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Pakistan v India, 3rd Test, Karachi, 1st day

'The batting wasn't that irresponsible' - Akmal

Osman Samiuddin at Karachi

January 29, 2006

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Kamran Akmal flayed the Indian attack under trying conditions © AFP
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Another match, another hundred; such has been Kamran Akmal's run of recent form. In scoring his fourth Test hundred, he took his tally of centuries to three in his last four Tests. In that time, he has also scored two ODI hundreds as an opener. Arguably, on this pitch with his side teetering at 39 for 6, this was the finest of the lot.

Unless he is behind the stumps, Akmal is a man of few words; unassuming, shy even and improbably modest. He dedicated the century to his parents and said later that he rated this innings alongside his maiden Test hundred at Mohali last year, where he saved Pakistan from defeat on the final day. "I just wanted to play to the team's requirements. The Mohali century was probably my best one but this one is also a very good one because we were in serious trouble at 39 for 6. Thankfully we have managed to make a decent score because of my batting."

As he had done at Mohali, he asserted himself from the very beginning, rarely letting up in his run-scoring or allowing the precariousness of the situation to bog him down. "Inzi bhai just said to go out and play positively and play your shots that was all. That was what I did and it worked."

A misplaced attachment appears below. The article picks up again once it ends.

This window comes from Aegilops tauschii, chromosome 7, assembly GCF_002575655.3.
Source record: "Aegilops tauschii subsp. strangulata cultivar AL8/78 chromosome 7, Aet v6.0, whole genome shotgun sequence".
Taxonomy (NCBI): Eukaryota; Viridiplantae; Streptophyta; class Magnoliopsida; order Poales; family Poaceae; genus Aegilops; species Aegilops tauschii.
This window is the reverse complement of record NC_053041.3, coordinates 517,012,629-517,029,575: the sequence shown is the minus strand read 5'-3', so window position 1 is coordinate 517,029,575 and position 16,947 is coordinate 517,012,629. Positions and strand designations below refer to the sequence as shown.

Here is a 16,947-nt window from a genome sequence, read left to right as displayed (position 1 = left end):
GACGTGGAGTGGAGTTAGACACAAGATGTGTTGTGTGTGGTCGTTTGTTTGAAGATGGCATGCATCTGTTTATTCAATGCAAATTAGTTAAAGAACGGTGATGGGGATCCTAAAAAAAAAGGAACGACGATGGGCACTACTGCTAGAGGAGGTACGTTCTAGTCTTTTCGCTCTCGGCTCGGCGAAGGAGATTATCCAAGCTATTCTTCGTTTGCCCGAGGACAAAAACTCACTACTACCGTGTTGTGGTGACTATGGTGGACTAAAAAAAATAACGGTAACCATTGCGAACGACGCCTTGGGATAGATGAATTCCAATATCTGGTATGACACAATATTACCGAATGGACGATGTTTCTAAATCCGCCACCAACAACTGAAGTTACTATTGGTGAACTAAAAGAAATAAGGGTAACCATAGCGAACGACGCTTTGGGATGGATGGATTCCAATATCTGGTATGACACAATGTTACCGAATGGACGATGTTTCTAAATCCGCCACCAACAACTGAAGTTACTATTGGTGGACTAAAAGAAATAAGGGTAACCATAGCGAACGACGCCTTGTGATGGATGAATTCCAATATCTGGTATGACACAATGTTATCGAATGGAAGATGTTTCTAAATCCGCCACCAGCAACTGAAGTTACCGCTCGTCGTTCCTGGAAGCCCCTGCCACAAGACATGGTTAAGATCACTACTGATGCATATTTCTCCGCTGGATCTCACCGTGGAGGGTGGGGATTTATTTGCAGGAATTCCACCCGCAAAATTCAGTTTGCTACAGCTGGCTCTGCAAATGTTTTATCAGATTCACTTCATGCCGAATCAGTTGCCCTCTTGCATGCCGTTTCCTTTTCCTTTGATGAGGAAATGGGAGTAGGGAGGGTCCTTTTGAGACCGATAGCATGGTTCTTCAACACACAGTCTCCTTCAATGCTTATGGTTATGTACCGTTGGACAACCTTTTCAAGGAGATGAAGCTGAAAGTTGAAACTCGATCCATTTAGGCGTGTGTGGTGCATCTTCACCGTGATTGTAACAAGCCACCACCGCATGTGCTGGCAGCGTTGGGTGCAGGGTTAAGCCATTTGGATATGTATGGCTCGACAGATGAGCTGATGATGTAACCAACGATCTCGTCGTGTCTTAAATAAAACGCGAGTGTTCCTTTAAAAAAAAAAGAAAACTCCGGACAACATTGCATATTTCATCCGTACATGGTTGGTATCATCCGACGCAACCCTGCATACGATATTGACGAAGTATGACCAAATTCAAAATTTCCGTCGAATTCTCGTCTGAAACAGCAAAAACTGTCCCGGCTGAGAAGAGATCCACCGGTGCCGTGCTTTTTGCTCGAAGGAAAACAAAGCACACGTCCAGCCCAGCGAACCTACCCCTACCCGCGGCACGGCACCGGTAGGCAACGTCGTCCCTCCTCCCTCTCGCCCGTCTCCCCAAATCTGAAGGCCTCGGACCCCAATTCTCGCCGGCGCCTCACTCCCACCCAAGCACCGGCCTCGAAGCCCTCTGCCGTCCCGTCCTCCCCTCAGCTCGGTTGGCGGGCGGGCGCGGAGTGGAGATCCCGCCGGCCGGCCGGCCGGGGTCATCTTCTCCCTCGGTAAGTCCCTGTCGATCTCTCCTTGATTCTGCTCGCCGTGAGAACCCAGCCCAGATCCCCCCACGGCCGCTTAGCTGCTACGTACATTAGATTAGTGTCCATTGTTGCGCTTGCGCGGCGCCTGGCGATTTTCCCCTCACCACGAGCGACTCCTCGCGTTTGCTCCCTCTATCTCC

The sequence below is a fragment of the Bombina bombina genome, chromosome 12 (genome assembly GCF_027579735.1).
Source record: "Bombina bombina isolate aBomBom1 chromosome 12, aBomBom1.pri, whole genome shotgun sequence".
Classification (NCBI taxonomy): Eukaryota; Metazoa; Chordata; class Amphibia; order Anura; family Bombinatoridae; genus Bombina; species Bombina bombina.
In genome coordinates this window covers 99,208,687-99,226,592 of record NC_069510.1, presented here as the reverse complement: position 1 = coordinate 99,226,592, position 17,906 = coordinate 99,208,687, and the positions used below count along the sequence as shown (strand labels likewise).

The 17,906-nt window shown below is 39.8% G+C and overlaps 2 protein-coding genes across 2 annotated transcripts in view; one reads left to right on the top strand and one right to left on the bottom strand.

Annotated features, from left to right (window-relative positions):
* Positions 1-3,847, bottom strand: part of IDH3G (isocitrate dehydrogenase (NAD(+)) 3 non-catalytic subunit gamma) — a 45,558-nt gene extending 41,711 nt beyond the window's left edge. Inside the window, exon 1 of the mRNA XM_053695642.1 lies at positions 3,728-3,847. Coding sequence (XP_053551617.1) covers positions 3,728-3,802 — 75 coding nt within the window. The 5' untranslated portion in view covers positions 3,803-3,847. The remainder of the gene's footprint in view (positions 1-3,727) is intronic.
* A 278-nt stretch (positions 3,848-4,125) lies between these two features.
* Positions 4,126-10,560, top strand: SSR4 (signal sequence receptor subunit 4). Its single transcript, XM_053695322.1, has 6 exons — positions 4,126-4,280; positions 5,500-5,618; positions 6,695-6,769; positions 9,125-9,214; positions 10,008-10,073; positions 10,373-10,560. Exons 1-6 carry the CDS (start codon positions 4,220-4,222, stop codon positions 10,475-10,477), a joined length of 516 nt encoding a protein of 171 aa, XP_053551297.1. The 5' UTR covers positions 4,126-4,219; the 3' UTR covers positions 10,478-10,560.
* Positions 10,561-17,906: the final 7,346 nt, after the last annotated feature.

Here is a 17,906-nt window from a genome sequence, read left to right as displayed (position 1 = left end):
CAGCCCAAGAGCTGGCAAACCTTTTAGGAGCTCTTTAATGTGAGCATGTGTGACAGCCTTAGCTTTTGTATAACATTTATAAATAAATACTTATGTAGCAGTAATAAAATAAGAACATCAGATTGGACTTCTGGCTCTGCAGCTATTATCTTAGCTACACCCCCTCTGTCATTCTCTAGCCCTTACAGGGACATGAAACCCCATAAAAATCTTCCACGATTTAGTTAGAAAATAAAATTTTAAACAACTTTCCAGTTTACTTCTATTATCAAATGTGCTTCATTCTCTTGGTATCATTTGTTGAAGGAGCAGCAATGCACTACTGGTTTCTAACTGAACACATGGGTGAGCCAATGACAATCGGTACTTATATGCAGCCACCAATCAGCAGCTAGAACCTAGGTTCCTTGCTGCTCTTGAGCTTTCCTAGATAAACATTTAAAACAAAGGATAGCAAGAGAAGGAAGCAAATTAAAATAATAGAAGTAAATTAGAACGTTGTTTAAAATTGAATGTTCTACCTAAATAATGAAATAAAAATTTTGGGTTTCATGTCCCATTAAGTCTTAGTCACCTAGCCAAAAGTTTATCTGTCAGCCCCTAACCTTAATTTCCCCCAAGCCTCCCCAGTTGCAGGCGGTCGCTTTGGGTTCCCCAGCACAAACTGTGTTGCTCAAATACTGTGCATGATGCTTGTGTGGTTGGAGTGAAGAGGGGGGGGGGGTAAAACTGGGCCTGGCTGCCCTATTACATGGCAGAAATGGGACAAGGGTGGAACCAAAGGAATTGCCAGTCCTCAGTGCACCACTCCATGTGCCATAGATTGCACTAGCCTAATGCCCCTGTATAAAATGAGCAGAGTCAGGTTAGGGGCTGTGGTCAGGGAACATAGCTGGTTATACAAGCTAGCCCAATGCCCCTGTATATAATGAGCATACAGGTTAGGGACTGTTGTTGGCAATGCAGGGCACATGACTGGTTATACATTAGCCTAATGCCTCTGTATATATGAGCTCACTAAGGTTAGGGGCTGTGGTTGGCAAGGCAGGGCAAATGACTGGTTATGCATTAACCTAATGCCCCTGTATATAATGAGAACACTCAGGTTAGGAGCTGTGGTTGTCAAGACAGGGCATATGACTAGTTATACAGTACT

By the time he walked out to bat in the 10th over of the morning, six batsmen had gone, in unequal parts to good seam bowling and poor shot selection. Akmal refused to blame the batting and instead chose to praise the Indian seamers. "The batting wasn't that irresponsible and I don't think any of the shots were poor ones. It's just that the bowling was excellent before lunch. Irfan Pathan and Zaheer Khan both bowled very well and did exactly what was required on this pitch and I would like to congratulate Irfan on his hat-trick."

And as Pakistan bounded in to take four wickets in the afternoon - Akmal taking two catches - he said the pitch is likely to help the seamers through the match. "I think the wicket will continue to seam throughout. Playing the new ball is quite difficult on the pitch and that will be crucial. The new ball is moving around but once it gets old it doesn't do too much. But this match is by no means over."

Osman Samiuddin is Pakistan editor of Cricinfo

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Osman Samiuddin Osman spent the first half of his life pretending he discovered reverse swing with a tennis ball half-covered with electrical tape. The second half of his life was spent trying, and failing, to find spiritual fulfillment in the world of Pakistani advertising and marketing. The third half of his life will be devoted to convincing people that he did discover reverse swing. And occasionally writing about cricket. And learning mathematics.
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